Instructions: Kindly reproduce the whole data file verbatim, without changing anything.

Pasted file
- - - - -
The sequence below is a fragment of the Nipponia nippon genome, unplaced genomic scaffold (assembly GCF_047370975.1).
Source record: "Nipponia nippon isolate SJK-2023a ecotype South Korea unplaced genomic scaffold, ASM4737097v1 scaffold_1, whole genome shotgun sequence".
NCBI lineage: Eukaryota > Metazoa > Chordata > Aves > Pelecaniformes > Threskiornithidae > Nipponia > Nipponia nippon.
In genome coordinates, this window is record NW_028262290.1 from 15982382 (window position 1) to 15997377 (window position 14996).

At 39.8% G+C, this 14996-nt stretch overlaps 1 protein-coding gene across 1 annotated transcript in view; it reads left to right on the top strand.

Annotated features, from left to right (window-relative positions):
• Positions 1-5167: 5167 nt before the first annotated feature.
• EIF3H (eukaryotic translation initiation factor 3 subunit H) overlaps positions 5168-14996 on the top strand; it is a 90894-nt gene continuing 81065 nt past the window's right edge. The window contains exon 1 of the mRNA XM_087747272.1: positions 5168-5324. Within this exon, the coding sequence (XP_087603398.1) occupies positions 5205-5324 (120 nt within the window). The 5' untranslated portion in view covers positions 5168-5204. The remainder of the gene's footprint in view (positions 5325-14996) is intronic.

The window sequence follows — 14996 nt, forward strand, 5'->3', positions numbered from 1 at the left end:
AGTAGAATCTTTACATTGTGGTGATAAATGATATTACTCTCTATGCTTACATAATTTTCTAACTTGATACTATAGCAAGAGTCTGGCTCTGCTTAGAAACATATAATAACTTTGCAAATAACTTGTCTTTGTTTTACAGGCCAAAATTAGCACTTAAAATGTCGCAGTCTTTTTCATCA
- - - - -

The sequence below is a fragment of the Nipponia nippon genome, unplaced genomic scaffold (assembly GCF_047370975.1).
Source record: "Nipponia nippon isolate SJK-2023a ecotype South Korea unplaced genomic scaffold, ASM4737097v1 scaffold_1, whole genome shotgun sequence".
NCBI lineage: Eukaryota > Metazoa > Chordata > Aves > Pelecaniformes > Threskiornithidae > Nipponia > Nipponia nippon.
In genome coordinates, this window is record NW_028262290.1 from 15982382 (window position 1) to 15997377 (window position 14996).

At 39.8% G+C, this 14996-nt stretch overlaps 1 protein-coding gene across 1 annotated transcript in view; it reads left to right on the top strand.

Annotated features, from left to right (window-relative positions):
• Positions 1-5167: 5167 nt before the first annotated feature.
• EIF3H (eukaryotic translation initiation factor 3 subunit H) overlaps positions 5168-14996 on the top strand; it is a 90894-nt gene continuing 81065 nt past the window's right edge. The window contains exon 1 of the mRNA XM_087747272.1: positions 5168-5324. Within this exon, the coding sequence (XP_087603398.1) occupies positions 5205-5324 (120 nt within the window). The 5' untranslated portion in view covers positions 5168-5204. The remainder of the gene's footprint in view (positions 5325-14996) is intronic.

The window sequence follows — 14996 nt, forward strand, 5'->3', positions numbered from 1 at the left end:
AGTAGAATCTTTACATTGTGGTGATAAATGATATTACTCTCTATGCTTACATAATTTTCTAACTTGATACTATAGCAAGAGTCTGGCTCTGCTTAGAAACATATAATAACTTTGCAAATAACTTGTCTTTGTTTTACAGGCCAAAATTAGCACTTAAAATGTCGCAGTCTTTTTCATCA